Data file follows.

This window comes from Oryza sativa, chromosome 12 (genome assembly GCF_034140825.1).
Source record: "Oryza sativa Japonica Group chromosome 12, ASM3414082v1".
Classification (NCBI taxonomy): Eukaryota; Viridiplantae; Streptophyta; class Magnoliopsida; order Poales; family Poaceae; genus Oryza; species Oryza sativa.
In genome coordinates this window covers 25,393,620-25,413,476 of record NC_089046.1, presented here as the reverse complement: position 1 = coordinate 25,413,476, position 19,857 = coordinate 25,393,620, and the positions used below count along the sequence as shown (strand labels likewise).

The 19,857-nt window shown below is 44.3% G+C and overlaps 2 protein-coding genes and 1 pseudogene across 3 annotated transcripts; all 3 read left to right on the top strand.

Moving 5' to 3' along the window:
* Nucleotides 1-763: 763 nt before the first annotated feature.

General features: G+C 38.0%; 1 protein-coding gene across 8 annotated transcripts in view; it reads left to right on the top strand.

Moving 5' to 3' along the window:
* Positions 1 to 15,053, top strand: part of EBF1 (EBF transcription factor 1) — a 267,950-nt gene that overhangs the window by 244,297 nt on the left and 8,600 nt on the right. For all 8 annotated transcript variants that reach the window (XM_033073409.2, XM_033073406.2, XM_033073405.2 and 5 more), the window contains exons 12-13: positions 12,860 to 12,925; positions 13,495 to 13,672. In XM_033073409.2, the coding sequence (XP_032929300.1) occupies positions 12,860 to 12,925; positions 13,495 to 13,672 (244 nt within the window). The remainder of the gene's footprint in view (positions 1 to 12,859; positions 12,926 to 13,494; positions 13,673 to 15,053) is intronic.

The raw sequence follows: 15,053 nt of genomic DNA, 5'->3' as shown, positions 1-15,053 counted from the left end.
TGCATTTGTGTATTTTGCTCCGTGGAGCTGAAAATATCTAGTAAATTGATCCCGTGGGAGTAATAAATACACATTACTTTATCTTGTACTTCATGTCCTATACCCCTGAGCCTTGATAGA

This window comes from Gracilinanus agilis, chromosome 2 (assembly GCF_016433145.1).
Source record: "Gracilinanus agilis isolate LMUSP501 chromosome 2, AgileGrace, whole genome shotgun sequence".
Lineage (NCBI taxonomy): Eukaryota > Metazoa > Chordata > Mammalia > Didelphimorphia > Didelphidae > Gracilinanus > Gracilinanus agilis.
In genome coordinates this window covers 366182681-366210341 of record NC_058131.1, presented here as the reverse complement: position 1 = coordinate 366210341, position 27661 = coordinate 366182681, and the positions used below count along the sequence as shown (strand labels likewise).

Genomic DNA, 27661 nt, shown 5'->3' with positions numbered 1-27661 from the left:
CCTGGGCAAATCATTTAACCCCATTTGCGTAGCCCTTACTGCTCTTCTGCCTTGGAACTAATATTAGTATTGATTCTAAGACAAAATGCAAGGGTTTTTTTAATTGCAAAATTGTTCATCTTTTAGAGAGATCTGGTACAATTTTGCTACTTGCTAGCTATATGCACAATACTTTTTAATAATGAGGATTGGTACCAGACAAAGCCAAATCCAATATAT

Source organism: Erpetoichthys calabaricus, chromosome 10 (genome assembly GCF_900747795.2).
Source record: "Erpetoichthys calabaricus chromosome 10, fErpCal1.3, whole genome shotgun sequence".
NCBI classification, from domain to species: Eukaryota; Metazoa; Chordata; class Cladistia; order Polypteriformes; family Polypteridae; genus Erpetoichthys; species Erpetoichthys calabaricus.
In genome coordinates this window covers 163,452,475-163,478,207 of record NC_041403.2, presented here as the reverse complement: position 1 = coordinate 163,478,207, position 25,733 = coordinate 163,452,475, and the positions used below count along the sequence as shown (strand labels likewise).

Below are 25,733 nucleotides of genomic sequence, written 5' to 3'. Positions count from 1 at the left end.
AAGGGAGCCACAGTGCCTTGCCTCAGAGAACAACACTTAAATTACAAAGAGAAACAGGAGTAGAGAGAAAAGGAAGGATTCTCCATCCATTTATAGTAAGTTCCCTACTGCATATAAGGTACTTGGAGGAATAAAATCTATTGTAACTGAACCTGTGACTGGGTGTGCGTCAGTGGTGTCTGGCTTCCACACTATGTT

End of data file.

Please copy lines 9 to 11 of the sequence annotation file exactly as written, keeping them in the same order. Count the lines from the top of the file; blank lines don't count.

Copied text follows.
Moving 5' to 3' along the window:
* Positions 1 to 15,053, top strand: part of EBF1 (EBF transcription factor 1) — a 267,950-nt gene that overhangs the window by 244,297 nt on the left and 8,600 nt on the right. For all 8 annotated transcript variants that reach the window (XM_033073409.2, XM_033073406.2, XM_033073405.2 and 5 more), the window contains exons 12-13: positions 12,860 to 12,925; positions 13,495 to 13,672. In XM_033073409.2, the coding sequence (XP_032929300.1) occupies positions 12,860 to 12,925; positions 13,495 to 13,672 (244 nt within the window). The remainder of the gene's footprint in view (positions 1 to 12,859; positions 12,926 to 13,494; positions 13,673 to 15,053) is intronic.

The raw sequence follows: 15,053 nt of genomic DNA, 5'->3' as shown, positions 1-15,053 counted from the left end.